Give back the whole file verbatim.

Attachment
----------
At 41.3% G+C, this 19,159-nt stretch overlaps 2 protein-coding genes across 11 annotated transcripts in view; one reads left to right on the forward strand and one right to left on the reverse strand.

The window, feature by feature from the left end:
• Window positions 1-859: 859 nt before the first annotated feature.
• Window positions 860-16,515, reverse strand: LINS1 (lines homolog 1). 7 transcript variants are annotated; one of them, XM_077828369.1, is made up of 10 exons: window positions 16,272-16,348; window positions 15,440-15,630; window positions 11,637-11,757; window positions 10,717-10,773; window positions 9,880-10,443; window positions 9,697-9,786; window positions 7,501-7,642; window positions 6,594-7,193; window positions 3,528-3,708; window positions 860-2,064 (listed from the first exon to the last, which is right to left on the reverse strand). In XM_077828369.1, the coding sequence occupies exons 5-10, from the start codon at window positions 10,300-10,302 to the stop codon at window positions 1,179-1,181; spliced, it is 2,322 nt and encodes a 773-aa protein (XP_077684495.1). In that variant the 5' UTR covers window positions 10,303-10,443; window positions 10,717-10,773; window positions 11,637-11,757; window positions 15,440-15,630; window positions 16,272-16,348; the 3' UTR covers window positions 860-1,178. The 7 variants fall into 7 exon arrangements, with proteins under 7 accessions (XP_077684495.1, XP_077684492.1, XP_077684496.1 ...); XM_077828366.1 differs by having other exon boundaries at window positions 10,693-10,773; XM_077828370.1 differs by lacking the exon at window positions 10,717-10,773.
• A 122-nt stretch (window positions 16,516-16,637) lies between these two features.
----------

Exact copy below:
At 41.3% G+C, this 19,159-nt stretch overlaps 2 protein-coding genes across 11 annotated transcripts in view; one reads left to right on the forward strand and one right to left on the reverse strand.

The window, feature by feature from the left end:
• Window positions 1-859: 859 nt before the first annotated feature.
• Window positions 860-16,515, reverse strand: LINS1 (lines homolog 1). 7 transcript variants are annotated; one of them, XM_077828369.1, is made up of 10 exons: window positions 16,272-16,348; window positions 15,440-15,630; window positions 11,637-11,757; window positions 10,717-10,773; window positions 9,880-10,443; window positions 9,697-9,786; window positions 7,501-7,642; window positions 6,594-7,193; window positions 3,528-3,708; window positions 860-2,064 (listed from the first exon to the last, which is right to left on the reverse strand). In XM_077828369.1, the coding sequence occupies exons 5-10, from the start codon at window positions 10,300-10,302 to the stop codon at window positions 1,179-1,181; spliced, it is 2,322 nt and encodes a 773-aa protein (XP_077684495.1). In that variant the 5' UTR covers window positions 10,303-10,443; window positions 10,717-10,773; window positions 11,637-11,757; window positions 15,440-15,630; window positions 16,272-16,348; the 3' UTR covers window positions 860-1,178. The 7 variants fall into 7 exon arrangements, with proteins under 7 accessions (XP_077684495.1, XP_077684492.1, XP_077684496.1 ...); XM_077828366.1 differs by having other exon boundaries at window positions 10,693-10,773; XM_077828370.1 differs by lacking the exon at window positions 10,717-10,773.
• A 122-nt stretch (window positions 16,516-16,637) lies between these two features.